Children in Foster Care

What’s happening:

Children enter foster care through no fault of their own.  They have been abused and/or neglected and are unable to live safely with their parents.   All of these children in care have experienced loss and some form of trauma causing harm to their developing brains, affecting them years later with their physical health, cognitive and academic functioning, and social emotional well being.  These outcomes can be positively influenced by the type of placement, the stability of the placement and access to services and supports.

All of MSPCC works closely with the foster family association, MAFF, to advocate for children in foster care and the families who care for them.  Ensuring that the daily rate of support for foster children is sufficient to meet a child’s basic needs means that income alone is not a barrier to an otherwise appropriate foster placement with kin and that DCF can recruit and retain a stable and diverse pool of foster homes throughout MA. Most children in care will be reunited with their biological parents.  MSPCC works to ensure children in care have access to quality health care, including behavioral health care and educational achievement.  

What we’re doing: Budget Priorities

Keep the Daily Rate of Support on pace with USDA Rate for Raising a Child 

We aim to secure an appropriate daily rate of support that covers the cost of providing for the basic needs of children in foster care.

Accessible Child Care for Children in Care

Accessible child care for working foster parents, including kin, is critical to the recruitment and retention of foster parents. Currently, child care assistance programs for children in DCF care have long waitlists and some foster parents are being asked to pay out-of-pocket for child care for children placed with them. This financial burden has made foster parenting impossible for many qualified families.

Ensuring the Department of Children and Families Youth’s Access to Higher Education

In FY 2017, the waiver supported 890 students who are working to a college degree. These students would have faced tremendous obstacles to attending college without this support- for many it would simply have been impossible. Our request supports the full year waiver for all eligible students that DCF anticipates will seek the waiver in FY 2019.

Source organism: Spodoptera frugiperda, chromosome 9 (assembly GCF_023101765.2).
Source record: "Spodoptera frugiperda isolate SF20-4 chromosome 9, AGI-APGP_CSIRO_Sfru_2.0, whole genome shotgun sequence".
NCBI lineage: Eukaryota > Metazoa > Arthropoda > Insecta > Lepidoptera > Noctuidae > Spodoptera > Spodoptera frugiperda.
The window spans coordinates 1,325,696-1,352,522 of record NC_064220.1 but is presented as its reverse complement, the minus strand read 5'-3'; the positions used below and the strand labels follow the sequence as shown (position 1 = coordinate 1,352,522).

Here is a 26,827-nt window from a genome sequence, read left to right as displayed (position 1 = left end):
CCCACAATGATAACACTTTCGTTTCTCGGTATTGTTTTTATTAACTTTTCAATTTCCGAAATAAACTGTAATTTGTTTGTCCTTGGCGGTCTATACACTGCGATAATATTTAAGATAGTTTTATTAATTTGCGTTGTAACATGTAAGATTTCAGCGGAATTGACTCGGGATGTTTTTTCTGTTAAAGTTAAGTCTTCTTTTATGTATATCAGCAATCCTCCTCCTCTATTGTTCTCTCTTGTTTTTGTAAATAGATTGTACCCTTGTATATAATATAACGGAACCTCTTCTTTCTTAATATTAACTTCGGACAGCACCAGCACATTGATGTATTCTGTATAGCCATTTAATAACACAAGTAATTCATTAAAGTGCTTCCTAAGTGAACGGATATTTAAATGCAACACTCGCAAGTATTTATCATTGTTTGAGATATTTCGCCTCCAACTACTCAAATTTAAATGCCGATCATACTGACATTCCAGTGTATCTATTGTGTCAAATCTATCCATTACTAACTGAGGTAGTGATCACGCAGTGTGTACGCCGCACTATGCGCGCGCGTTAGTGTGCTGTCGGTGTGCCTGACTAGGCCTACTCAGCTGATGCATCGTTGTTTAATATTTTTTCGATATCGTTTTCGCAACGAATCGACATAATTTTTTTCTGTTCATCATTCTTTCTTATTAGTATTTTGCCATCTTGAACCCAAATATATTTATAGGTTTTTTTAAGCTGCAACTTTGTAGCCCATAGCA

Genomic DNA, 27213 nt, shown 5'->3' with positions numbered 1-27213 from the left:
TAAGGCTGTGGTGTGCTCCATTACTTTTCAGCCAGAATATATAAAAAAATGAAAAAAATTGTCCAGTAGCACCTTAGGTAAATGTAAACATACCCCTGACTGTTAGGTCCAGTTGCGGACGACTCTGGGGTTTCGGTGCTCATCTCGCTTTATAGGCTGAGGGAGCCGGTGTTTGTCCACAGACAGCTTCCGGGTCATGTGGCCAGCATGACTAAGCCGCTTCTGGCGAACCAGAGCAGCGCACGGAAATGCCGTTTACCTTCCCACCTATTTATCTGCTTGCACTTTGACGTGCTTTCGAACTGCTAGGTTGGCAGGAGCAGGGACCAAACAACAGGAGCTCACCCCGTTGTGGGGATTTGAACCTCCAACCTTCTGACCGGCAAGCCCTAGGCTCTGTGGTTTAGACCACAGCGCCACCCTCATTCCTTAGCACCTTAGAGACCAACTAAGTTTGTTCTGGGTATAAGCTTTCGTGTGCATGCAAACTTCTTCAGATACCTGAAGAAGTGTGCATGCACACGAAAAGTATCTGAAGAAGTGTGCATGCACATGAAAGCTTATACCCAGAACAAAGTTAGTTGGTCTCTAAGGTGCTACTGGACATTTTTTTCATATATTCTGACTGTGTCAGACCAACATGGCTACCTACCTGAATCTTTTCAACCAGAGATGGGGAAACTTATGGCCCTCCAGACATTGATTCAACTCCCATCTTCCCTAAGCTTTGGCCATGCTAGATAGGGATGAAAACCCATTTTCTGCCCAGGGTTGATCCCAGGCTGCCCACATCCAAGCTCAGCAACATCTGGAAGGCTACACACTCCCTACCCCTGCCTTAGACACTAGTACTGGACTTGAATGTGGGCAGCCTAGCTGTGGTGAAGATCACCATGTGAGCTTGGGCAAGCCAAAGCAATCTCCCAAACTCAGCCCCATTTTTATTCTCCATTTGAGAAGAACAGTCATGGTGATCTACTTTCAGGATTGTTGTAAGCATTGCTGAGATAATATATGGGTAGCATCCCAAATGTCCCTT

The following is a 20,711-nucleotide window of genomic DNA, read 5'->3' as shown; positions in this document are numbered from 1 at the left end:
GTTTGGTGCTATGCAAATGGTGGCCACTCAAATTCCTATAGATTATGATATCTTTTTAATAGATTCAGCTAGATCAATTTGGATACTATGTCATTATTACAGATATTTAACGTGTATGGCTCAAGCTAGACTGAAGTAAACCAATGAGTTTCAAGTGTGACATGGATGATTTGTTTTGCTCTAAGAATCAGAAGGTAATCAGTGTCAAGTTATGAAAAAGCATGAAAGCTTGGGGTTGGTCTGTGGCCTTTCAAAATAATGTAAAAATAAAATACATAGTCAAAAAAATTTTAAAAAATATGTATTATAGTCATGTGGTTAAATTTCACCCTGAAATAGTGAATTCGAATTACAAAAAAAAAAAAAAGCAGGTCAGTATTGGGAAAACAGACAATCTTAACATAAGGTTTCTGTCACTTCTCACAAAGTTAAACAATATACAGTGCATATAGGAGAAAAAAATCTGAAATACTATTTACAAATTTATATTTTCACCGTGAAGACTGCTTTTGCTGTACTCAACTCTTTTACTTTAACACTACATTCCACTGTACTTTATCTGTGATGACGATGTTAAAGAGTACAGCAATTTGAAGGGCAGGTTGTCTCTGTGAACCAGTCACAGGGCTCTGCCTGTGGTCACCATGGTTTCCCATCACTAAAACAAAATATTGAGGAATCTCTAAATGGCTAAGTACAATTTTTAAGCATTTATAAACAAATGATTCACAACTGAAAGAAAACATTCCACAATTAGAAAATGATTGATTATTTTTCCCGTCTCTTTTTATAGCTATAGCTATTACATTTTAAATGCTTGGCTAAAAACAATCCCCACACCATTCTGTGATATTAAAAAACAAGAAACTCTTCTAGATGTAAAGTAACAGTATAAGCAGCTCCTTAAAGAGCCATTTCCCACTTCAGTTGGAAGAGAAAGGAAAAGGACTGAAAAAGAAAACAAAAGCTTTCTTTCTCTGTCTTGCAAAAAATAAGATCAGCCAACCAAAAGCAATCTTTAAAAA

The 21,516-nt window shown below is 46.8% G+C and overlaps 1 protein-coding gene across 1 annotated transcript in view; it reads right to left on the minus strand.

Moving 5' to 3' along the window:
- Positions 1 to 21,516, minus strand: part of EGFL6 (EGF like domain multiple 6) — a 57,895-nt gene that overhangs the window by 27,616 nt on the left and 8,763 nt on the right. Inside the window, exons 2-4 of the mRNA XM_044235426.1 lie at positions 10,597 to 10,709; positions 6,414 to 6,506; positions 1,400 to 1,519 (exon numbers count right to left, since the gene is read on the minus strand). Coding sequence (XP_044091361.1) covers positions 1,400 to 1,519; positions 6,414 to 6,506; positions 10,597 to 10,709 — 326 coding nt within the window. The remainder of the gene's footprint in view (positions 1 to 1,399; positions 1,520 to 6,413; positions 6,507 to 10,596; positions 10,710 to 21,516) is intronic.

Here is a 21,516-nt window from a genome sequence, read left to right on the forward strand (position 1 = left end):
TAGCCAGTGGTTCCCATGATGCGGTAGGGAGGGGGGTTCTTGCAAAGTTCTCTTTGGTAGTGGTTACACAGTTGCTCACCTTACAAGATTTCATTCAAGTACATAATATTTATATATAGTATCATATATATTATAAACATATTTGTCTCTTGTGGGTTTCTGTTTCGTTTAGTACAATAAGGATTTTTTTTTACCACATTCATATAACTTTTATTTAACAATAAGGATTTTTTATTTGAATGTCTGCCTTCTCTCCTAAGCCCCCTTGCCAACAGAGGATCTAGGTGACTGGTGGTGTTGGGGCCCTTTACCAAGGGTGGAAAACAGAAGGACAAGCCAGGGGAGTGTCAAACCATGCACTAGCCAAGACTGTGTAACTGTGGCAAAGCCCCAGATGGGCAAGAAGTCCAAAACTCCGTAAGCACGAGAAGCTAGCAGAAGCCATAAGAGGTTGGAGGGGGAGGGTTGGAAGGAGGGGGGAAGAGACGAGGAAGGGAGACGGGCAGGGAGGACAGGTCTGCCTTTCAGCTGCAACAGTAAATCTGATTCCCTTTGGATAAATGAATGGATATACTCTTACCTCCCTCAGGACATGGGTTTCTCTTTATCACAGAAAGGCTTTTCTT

Learn more about MSPCC’s Budget Priorities here.

Foster parents, do these items reflect your needs and those of the children in your home? Let us know at info@mspcc.org

What we’re doing: Legislative Priorities

Opportunity to be heard

  1. 876: An Act Relative to the Rights of Foster Parents

Foster parents spend each day with the children in their care and have regular interactions with their teachers and medical and mental health providers. This makes them the single most in-depth source of current information about the child’s physical, emotional, and cognitive status, needs and development. Their direct observations and insights can provide critical information to Courts and Judges making decisions about the best interest of a child.

However, despite federal law to the contrary, it is common practice in Massachusetts to exclude foster parents from hearings relative to the children in their care. This bill builds on federal law that gives foster parents the right to be given notice of hearings and the opportunity to present information about the child to the Court. The bill would require DCF to enact regulations governing implementation of the law including:

  • Specifying a period of 10 days’ notice of all hearings and proceedings

  • Requiring written notice of all hearings and proceedings

  • Allowing written in addition to oral testimony to be submitted by foster parents

  • Providing guidance regarding preparation of testimony

If you would like to learn more, email Paula Mackin at paulamackin@gmail.com

Concerning 51A Allegations

  1. 3212: An Act regarding Background Checks on Foster Parents

This bill codifies EEC background check regulations to apply to all background checks such that a DCF background check on a foster parent with no record of harming a child is always reported to the requestor as “no record”.

Foster parents are, and should be, held to a very high standard of conduct. In addition, the Department of Children and Families (DCF) must look closely at and, in the vast majority of cases, fully investigate any allegation that a foster parent has abused or neglected a child in their care. On balance however, records of investigations where no wrong doing by a foster parent was found should not hamper their opportunities for employment or housing.

Our priorities are developed in collaboration with the MA Alliance for Families.

 

What you can do:

If you are interested in becoming a foster parent, you may call the DCF recruitment Line at 1-800-KIDS-508 or contact them through mass.gov/dcf.  Your contact begins a process of information gathering by both parties. Prospective foster parents fill out an application, and they agree to background checks.  They also agree that their home will meet physical standards established by state laws and regulations. Learn more about becoming a foster parent.

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